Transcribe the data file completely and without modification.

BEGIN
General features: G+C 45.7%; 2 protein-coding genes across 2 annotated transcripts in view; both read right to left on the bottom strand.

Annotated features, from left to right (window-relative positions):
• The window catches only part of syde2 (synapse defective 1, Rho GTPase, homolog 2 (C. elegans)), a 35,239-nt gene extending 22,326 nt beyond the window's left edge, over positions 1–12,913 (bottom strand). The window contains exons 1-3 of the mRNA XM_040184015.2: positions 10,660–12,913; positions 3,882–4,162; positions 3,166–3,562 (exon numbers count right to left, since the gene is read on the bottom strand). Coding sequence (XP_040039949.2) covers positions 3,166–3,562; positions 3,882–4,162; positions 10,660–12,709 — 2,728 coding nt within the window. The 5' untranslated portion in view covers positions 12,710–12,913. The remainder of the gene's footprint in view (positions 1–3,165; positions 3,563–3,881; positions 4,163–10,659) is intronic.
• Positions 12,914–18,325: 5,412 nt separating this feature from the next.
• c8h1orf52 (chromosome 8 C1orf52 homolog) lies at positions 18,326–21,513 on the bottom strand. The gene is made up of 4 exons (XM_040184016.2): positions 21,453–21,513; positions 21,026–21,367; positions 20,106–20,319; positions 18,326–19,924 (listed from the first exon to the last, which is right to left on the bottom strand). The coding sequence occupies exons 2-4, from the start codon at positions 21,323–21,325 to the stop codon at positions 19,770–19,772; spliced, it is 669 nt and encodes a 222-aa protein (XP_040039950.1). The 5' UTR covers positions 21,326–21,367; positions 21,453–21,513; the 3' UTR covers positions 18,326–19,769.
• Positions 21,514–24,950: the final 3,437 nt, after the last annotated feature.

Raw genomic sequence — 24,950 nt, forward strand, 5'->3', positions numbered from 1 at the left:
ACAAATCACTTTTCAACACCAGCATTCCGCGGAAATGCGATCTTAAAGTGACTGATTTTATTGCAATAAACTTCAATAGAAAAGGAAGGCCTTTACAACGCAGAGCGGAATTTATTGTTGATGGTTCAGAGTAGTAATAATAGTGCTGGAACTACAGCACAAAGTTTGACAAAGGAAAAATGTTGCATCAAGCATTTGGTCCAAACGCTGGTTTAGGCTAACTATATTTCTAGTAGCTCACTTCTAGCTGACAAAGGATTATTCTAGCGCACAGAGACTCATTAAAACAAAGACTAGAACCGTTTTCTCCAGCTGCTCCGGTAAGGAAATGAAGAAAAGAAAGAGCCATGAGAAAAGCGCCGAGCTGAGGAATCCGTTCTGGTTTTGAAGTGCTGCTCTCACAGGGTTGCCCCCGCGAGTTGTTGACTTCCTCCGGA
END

General features: G+C 45.7%; 2 protein-coding genes across 2 annotated transcripts in view; both read right to left on the bottom strand.

Annotated features, from left to right (window-relative positions):
• The window catches only part of syde2 (synapse defective 1, Rho GTPase, homolog 2 (C. elegans)), a 35,239-nt gene extending 22,326 nt beyond the window's left edge, over positions 1–12,913 (bottom strand). The window contains exons 1-3 of the mRNA XM_040184015.2: positions 10,660–12,913; positions 3,882–4,162; positions 3,166–3,562 (exon numbers count right to left, since the gene is read on the bottom strand). Coding sequence (XP_040039949.2) covers positions 3,166–3,562; positions 3,882–4,162; positions 10,660–12,709 — 2,728 coding nt within the window. The 5' untranslated portion in view covers positions 12,710–12,913. The remainder of the gene's footprint in view (positions 1–3,165; positions 3,563–3,881; positions 4,163–10,659) is intronic.
• Positions 12,914–18,325: 5,412 nt separating this feature from the next.
• c8h1orf52 (chromosome 8 C1orf52 homolog) lies at positions 18,326–21,513 on the bottom strand. The gene is made up of 4 exons (XM_040184016.2): positions 21,453–21,513; positions 21,026–21,367; positions 20,106–20,319; positions 18,326–19,924 (listed from the first exon to the last, which is right to left on the bottom strand). The coding sequence occupies exons 2-4, from the start codon at positions 21,323–21,325 to the stop codon at positions 19,770–19,772; spliced, it is 669 nt and encodes a 222-aa protein (XP_040039950.1). The 5' UTR covers positions 21,326–21,367; positions 21,453–21,513; the 3' UTR covers positions 18,326–19,769.
• Positions 21,514–24,950: the final 3,437 nt, after the last annotated feature.

Raw genomic sequence — 24,950 nt, forward strand, 5'->3', positions numbered from 1 at the left:
ACAAATCACTTTTCAACACCAGCATTCCGCGGAAATGCGATCTTAAAGTGACTGATTTTATTGCAATAAACTTCAATAGAAAAGGAAGGCCTTTACAACGCAGAGCGGAATTTATTGTTGATGGTTCAGAGTAGTAATAATAGTGCTGGAACTACAGCACAAAGTTTGACAAAGGAAAAATGTTGCATCAAGCATTTGGTCCAAACGCTGGTTTAGGCTAACTATATTTCTAGTAGCTCACTTCTAGCTGACAAAGGATTATTCTAGCGCACAGAGACTCATTAAAACAAAGACTAGAACCGTTTTCTCCAGCTGCTCCGGTAAGGAAATGAAGAAAAGAAAGAGCCATGAGAAAAGCGCCGAGCTGAGGAATCCGTTCTGGTTTTGAAGTGCTGCTCTCACAGGGTTGCCCCCGCGAGTTGTTGACTTCCTCCGGA